Artistically dazzling, visually ambitious, and deceptively layered, Kubo and the Two Strings is an imaginative, origami-inspired animated adventure; a dreamlike, mythical tale steeped in history and the horrors of growing up; and a captivating exploration of destiny, death, family, and following your own path. Original and evocative, it’s a lovingly sculpted, fully realized work destined to be enjoyed and cherished by audiences of all ages.
A young boy named Kubo (voiced by Art Parkinson, best known as Rickon Stark in HBO’s Game of Thrones) lives with his mother and tells dramatic stories in the local village (“If you must blink, do it now”, he warns). One day, after staying out after dark, he is confronted with his evil twin aunts (Rooney Mara, delightfully malevolent), who threaten to take out his eye. With the help of Monkey (Charlize Theron) and Beetle (Matthew McConaughey), Kubo must locate a magical suit of armour in order to defeat the vengeful Moon King (Ralph Fiennes).
Stop-motion animation is an immensely labour-intensive exercise, one that continues to draw the smallest number of the most committed artists. While it has a history dating back to the early 20th century – shortly after the dawn of cinema – it has become especially popular since the 1990s, upon the release of director Henry Selick’s The Nightmare Before Christmas and James and the Giant Peach. (Since then, auteurs such as Wes Anderson and Charlie Kaufman have employed stop-motion animation in the charming Fantastic Mr. Fox and the wry, stellar Anomalisa.)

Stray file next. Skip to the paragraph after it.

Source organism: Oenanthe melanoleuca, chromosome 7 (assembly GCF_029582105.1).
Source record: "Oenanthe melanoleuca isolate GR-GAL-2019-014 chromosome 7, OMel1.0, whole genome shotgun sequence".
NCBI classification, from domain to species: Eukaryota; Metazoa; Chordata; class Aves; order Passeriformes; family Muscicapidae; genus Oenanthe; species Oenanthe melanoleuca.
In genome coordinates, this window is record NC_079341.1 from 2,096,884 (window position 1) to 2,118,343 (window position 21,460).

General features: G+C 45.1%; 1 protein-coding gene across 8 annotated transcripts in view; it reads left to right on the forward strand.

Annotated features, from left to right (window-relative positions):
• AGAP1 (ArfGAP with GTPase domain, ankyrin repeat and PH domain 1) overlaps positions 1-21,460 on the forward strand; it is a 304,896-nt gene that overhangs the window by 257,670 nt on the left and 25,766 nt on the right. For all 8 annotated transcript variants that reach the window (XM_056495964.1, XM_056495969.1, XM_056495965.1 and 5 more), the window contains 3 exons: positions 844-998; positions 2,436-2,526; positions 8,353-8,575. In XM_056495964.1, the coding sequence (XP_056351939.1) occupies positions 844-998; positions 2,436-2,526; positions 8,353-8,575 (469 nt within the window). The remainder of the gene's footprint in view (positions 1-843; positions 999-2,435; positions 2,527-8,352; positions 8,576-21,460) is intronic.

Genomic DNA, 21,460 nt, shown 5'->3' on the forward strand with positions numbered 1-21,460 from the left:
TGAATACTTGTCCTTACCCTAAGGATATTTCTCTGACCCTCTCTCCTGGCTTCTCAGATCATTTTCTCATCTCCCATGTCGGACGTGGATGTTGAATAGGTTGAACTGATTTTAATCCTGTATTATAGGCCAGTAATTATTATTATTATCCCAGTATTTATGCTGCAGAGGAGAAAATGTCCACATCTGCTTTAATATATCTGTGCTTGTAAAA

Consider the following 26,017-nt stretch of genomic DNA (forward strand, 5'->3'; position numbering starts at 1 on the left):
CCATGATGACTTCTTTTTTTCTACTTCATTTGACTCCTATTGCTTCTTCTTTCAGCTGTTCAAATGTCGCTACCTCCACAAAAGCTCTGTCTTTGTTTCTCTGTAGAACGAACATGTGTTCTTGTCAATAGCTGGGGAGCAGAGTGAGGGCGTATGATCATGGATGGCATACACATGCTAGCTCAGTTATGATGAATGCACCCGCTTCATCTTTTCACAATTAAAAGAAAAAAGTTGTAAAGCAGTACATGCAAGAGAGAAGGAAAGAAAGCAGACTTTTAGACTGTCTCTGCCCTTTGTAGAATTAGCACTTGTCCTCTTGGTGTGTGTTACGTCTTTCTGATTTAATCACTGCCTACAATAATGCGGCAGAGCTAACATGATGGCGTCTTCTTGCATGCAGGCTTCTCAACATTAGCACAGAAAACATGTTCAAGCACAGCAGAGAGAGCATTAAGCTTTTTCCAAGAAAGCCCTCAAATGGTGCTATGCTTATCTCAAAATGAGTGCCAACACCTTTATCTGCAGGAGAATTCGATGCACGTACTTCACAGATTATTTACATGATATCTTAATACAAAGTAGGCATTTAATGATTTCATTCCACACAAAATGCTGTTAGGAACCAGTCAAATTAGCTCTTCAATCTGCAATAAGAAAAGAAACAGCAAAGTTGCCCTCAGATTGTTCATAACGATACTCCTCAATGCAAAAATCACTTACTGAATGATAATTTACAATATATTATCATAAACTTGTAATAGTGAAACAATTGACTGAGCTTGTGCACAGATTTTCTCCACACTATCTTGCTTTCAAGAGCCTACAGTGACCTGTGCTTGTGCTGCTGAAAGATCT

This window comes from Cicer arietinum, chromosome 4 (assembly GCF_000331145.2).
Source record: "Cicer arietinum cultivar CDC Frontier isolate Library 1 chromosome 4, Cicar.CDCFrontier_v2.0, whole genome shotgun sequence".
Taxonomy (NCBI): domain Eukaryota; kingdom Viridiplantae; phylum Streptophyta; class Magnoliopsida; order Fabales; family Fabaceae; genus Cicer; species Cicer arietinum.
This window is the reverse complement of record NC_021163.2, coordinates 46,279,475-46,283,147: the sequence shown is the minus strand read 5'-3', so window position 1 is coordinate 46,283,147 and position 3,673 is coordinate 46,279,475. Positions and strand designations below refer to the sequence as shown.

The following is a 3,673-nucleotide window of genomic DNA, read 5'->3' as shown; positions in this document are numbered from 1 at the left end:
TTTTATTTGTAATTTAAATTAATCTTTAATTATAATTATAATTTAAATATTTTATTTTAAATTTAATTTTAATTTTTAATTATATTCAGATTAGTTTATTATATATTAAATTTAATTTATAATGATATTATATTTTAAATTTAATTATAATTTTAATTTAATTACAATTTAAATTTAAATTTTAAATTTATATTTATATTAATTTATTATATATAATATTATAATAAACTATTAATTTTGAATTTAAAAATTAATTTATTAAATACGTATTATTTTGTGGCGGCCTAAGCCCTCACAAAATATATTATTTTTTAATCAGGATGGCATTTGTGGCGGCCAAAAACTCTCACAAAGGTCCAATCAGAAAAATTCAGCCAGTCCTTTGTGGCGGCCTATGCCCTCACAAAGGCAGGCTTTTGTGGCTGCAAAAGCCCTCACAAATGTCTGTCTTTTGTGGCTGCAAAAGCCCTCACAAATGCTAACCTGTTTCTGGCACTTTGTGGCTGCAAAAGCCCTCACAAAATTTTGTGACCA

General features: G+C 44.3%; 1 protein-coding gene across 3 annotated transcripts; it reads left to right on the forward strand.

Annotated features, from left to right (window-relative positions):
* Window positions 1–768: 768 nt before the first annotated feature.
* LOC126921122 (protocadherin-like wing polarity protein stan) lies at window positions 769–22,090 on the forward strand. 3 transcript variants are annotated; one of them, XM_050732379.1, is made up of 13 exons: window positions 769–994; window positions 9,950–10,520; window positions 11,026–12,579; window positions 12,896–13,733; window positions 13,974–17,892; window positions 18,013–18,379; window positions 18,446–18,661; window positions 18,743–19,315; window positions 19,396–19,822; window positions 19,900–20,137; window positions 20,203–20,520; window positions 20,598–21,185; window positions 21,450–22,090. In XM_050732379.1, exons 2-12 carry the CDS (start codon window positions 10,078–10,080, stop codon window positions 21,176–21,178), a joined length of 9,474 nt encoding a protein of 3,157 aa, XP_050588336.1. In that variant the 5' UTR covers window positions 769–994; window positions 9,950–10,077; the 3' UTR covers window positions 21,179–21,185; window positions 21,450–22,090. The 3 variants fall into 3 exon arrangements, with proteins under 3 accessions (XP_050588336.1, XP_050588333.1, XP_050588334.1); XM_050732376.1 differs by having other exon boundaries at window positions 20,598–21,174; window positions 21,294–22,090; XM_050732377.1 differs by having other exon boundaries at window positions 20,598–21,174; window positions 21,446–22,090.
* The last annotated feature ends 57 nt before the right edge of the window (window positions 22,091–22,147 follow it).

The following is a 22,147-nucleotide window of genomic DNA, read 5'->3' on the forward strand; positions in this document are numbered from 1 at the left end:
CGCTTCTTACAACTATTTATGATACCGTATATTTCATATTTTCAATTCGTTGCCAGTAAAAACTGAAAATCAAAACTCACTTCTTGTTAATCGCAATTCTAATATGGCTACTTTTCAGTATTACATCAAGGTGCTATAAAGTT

Ironically, it was Selick who was responsible for the first stop-motion film produced by Laika Entertainment, the company behind Kubo and the Two Strings. Selick’s Coraline, a triumph of creativity and a serious calling card for the new Portland-based studio, made twice its budget at the box office and was nominated for Best Animated Film at the 2009 Academy Awards, ultimately losing to Pixar’s masterpiece Up. Laika then produced the well-received but less effective ParaNorman and The Boxtrolls.
Kubo and the Two Strings represents a stunning return to form, or at least a return to the quality promised – and illustrated – by Laika’s debut. Part of the reason may stem from this film’s resemblance to Coraline: both are darker and stranger than Laika’s middle two titles. Another may be the supervision of veteran Travis Knight, Laika’s CEO and a key member since its inception in 2005. The production timeline was as long as 18 months, with Knight and his team showing a near-immaculate attention to detail.
The style of Kubo and the Two Strings mirrors much of Laika’s work in the previous three films but also marks an expansion: the opening visuals provoke awe and wonder, while later conflict scenes are wonderfully choreographed and executed. Dario Marianelli, the composer behind the Joe Wright period pieces Pride & Prejudice and Atonement, has proven his keen ability to adjust to Laika’s world, following up his work in The Boxtrolls with a beautiful score that complements Kubo’s journey, capped off with a lush Regina Spektor cover over the credits.
In a dismal desert of subpar sequels, suicidal superheroes, and shoddy summer flicks, the folks at Laika have once again provided an oasis of fun and innovation. Let’s hope the fourth time’s the charm, and they win a golden statue to put on their mantle; by this point, they’ve certainly earned it.